TBM 6/53: Way and Why

I recently co-wrote a playbook about the North Star Framework. A common question after reading the book is "how do I introduce this framework in my organization?"

The advice I give is the same advice I give for any effort to introduce a tool, pattern, framework, or method.

Don't become the North Star Framework person. Don't become the OKR, design sprint, design thinking, mob-programming, or Agile person. Don't stop learning, of course. Don't stop trying to help using what you know. But don't lead with The Way.

Why? Because you run the very real risk of being forever pigeon-holed as The Way person. Dismissing and discounting The Way is easy. Now you have a horse in the race. Now you're the gullible one who thinks that a framework will fix everything. Now you're the person imposing your way. The Way is More Process. Even if none of this is true, you'll have to fight an uphill battle because it is easy to misconstrue intent.

I'll always remember receiving this feedback:

It feels like you are more concerned with us doing X than us figuring out how to to fix the problem.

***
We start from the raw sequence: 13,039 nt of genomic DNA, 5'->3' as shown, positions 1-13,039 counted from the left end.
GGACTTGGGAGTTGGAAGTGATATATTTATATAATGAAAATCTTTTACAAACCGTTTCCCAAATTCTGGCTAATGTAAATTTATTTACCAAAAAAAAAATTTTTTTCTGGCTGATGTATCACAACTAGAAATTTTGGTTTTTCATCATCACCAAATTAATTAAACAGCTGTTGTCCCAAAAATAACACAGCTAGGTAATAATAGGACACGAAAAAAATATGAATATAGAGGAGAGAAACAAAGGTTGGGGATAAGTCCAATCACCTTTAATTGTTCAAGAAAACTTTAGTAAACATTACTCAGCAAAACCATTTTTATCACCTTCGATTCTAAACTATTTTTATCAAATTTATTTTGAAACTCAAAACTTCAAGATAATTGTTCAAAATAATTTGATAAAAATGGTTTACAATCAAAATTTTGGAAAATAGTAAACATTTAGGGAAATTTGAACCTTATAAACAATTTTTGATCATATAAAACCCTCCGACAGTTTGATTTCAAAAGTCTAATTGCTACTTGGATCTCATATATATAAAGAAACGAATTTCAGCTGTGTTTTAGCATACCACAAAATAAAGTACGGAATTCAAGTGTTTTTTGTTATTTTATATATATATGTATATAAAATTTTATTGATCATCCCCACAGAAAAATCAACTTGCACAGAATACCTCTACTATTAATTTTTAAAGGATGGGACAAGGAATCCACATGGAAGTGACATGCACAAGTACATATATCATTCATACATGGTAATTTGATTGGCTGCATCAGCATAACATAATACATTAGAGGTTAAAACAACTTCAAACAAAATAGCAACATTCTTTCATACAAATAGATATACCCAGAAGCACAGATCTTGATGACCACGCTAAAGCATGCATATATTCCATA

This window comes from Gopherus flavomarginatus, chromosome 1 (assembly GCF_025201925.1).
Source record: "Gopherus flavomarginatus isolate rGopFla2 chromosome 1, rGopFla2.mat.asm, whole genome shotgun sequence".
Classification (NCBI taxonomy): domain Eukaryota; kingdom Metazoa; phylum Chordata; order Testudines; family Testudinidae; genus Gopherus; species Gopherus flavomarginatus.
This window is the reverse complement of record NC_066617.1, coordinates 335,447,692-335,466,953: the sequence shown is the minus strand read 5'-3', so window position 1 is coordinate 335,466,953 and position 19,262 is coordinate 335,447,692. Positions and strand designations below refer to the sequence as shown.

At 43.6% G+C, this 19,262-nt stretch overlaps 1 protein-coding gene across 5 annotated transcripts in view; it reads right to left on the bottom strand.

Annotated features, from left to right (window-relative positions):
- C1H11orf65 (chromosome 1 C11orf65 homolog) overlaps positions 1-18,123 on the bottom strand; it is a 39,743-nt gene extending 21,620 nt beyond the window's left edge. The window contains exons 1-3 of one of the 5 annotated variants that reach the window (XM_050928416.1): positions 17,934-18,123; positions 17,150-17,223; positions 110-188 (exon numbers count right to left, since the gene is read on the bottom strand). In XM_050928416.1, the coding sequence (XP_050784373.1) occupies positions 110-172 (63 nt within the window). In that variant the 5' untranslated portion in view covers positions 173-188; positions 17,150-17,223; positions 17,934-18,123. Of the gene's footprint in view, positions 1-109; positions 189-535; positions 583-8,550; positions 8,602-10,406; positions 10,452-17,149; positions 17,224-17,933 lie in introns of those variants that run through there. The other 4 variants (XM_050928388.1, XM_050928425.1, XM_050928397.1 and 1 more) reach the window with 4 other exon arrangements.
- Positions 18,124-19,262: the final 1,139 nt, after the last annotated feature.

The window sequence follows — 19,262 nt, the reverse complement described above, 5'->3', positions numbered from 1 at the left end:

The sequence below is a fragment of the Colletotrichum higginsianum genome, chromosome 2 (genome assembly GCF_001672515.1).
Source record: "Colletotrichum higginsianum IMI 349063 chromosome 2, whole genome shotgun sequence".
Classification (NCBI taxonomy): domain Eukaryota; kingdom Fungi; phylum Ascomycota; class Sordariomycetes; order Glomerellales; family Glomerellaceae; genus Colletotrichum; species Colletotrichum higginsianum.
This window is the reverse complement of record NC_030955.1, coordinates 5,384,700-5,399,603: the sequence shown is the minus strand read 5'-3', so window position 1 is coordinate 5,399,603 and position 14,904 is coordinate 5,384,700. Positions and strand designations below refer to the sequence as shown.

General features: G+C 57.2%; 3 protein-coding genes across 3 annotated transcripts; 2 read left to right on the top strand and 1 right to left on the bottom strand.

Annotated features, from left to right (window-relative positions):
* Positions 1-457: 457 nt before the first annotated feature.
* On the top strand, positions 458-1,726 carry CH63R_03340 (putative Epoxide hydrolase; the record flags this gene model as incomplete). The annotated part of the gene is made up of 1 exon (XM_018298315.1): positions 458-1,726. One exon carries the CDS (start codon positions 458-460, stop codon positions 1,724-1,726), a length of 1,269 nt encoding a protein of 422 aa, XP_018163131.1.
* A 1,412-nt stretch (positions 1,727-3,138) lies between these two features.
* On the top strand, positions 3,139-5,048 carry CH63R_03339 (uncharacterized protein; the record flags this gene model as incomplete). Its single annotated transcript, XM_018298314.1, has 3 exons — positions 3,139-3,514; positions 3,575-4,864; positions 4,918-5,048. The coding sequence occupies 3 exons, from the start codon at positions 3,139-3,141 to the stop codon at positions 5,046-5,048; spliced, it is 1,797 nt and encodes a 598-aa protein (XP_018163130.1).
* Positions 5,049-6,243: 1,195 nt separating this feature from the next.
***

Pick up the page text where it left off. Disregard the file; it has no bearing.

That stung. Internal dialogue: Why can't they understand I am trying to help! But I could see their point. With roles reversed, I'm often the one who resents being told The Way. I like to figure it out for myself.

What should you do instead?

In my experience, it is more effective to lead with The Why -- the opportunity, problem, or observation. And whenever possible, it is more effective to speak for yourself instead of a vague "we" or "some people". For example, the North Star Framework addresses the need for “more autonomy, with more flexibility to solve problems, while ensuring my work aligns with the bigger picture.”

When you lead with The Why it is easier to test the waters. Do your teammates actually share your need and perspective? Do they see the problem a different way? Do they have ideas on how to help in that area? Is another opportunity or problem more important to address now?

The actionable thing to try is to experiment with distancing yourself from The Way, and focus on The Why. Start there, even when you are eager to solve the problem.


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